Demystify the types of wines with these explanations.
Table Wine or Still Wine
Any still, nonsparkling wine with an alcohol content up to 14% is a table wine under US labeling laws. A wine with an alcohol level above 14% and below 24% must be classified either as a dessert wine or as a natually occuring high-alcohol wine. A fortified wine with a similar alcohol level may be classified as a still wine.
These wines have neutral grape brandy or alcohol added to them. This brandy may be added either to stop the fermentation process, rendering the wine sweet and having a residual sugar, or after fermentation for the purpose of increasing the wine's alcohol content. Port is an example of the former. Spanish Sherry is an example of the latter. Madeira is produced on the island of Madeira, and Marsala from Italy are also fortified wines. If you would like to learn more about Port visit the InfoPortWine site.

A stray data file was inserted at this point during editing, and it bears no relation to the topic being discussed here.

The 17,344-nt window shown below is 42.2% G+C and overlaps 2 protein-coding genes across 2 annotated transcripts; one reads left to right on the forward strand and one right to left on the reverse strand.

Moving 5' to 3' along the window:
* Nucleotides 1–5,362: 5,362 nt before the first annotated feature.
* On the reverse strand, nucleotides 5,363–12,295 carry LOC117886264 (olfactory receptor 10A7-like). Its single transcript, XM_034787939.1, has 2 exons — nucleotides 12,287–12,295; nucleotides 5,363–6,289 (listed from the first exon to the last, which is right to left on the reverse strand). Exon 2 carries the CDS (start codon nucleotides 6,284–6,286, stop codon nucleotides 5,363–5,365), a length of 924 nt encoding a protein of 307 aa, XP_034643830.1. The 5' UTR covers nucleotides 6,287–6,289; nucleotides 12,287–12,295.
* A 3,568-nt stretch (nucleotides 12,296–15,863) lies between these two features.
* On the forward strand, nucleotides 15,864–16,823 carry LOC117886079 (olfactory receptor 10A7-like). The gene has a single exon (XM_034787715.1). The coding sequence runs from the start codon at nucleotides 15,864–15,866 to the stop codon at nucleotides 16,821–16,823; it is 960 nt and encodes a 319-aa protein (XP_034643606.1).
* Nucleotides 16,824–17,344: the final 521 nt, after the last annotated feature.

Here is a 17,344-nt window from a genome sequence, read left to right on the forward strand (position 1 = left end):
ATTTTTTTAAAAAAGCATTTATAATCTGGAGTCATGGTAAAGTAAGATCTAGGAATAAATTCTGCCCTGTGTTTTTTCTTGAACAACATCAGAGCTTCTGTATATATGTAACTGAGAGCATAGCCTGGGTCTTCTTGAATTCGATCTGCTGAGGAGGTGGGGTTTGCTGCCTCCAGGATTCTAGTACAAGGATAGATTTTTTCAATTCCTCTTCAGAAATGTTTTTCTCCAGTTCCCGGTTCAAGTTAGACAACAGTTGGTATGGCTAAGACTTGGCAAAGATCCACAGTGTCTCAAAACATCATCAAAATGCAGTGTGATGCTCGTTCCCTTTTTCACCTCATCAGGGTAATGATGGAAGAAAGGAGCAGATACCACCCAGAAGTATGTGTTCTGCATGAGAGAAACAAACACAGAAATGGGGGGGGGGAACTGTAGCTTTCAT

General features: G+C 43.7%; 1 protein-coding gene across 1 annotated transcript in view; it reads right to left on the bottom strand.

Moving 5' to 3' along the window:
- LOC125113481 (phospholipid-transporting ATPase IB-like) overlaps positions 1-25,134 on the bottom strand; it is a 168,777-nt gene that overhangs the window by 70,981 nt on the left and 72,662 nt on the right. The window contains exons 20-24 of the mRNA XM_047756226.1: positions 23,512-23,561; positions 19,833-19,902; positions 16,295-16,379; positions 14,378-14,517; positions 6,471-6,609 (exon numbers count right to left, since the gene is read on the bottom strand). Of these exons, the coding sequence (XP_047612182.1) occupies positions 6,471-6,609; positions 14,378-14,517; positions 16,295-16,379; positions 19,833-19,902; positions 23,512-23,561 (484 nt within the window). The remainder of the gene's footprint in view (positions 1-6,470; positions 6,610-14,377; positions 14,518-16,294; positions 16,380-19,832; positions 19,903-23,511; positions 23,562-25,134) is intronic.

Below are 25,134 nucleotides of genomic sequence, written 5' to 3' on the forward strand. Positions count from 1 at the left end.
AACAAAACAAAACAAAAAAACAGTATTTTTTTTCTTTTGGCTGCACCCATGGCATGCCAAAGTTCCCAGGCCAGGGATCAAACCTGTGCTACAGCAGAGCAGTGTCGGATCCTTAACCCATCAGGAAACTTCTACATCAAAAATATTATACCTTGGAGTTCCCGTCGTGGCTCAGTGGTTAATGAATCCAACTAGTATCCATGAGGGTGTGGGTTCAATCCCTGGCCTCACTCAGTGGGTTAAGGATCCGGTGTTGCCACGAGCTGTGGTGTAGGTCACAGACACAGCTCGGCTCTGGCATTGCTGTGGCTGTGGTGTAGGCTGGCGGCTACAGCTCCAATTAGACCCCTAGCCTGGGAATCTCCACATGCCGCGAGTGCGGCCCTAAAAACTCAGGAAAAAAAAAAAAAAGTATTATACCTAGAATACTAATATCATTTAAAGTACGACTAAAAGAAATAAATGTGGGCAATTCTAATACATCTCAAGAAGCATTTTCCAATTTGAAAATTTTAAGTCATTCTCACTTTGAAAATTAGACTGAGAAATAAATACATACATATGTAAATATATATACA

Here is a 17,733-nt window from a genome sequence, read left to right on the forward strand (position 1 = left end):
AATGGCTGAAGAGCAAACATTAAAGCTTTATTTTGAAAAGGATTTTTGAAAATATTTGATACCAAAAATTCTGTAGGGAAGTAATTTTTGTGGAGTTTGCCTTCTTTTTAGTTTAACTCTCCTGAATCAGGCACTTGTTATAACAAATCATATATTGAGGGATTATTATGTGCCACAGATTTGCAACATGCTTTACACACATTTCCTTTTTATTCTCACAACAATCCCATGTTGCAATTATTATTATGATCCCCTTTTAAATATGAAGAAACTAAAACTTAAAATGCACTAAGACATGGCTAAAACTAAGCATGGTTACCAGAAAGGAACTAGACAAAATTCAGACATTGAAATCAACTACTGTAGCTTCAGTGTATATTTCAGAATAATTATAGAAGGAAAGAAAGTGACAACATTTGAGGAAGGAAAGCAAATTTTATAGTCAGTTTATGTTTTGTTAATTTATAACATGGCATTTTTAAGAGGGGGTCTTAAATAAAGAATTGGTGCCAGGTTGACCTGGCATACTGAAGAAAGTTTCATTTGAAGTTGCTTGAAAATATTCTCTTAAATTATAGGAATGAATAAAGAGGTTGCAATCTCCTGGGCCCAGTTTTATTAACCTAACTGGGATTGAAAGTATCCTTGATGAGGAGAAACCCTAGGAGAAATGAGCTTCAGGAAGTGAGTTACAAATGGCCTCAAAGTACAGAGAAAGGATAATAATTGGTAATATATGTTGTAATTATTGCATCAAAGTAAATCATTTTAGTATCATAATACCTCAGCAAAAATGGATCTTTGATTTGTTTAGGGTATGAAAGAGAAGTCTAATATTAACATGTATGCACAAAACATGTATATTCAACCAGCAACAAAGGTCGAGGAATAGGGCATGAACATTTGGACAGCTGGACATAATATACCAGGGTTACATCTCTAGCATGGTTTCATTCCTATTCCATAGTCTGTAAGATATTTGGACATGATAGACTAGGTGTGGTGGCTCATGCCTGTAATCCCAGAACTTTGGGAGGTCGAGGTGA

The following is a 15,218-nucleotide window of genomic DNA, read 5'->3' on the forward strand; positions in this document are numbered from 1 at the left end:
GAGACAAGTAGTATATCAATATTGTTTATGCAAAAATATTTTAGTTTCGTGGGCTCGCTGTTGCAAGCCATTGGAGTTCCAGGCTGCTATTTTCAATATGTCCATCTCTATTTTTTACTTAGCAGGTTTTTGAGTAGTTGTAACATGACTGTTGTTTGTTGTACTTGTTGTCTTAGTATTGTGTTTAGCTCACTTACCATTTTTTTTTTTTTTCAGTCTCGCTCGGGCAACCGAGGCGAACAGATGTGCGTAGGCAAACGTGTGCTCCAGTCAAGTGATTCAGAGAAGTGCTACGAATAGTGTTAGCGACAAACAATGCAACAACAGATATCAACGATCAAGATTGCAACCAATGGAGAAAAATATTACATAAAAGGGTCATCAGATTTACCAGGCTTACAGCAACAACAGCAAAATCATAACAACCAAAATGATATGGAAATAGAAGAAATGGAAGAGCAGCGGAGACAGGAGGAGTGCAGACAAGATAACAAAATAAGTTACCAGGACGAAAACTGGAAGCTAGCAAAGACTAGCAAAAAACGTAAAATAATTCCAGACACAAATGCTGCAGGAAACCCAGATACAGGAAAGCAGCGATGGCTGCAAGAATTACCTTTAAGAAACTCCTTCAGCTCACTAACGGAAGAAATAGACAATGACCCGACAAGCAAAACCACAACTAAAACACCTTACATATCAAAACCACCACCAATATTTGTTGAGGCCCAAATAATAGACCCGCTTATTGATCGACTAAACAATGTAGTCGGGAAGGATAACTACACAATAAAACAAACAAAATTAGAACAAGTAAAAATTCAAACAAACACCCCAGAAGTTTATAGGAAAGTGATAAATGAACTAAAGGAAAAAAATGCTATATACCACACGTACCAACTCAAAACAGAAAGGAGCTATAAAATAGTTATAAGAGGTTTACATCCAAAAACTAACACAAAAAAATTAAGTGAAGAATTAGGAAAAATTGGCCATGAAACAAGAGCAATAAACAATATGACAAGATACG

These are flavored wines that are often fortified as well. The flavoring agents used are usually extracts of different herbs or spices. Some common flavorings include chamomile, orange peel, coriander, and hyssop. The ingredients are blended and added to a neutral base wine. After the wine and flavorings settle and integrate, the wine is filtered. Vermouth is the most famous example of an aromatized wine. Italy and France were the original producers. Good aromatized wines are also made in the US, Spain, and Portugal. These are best served chilled or muddled.
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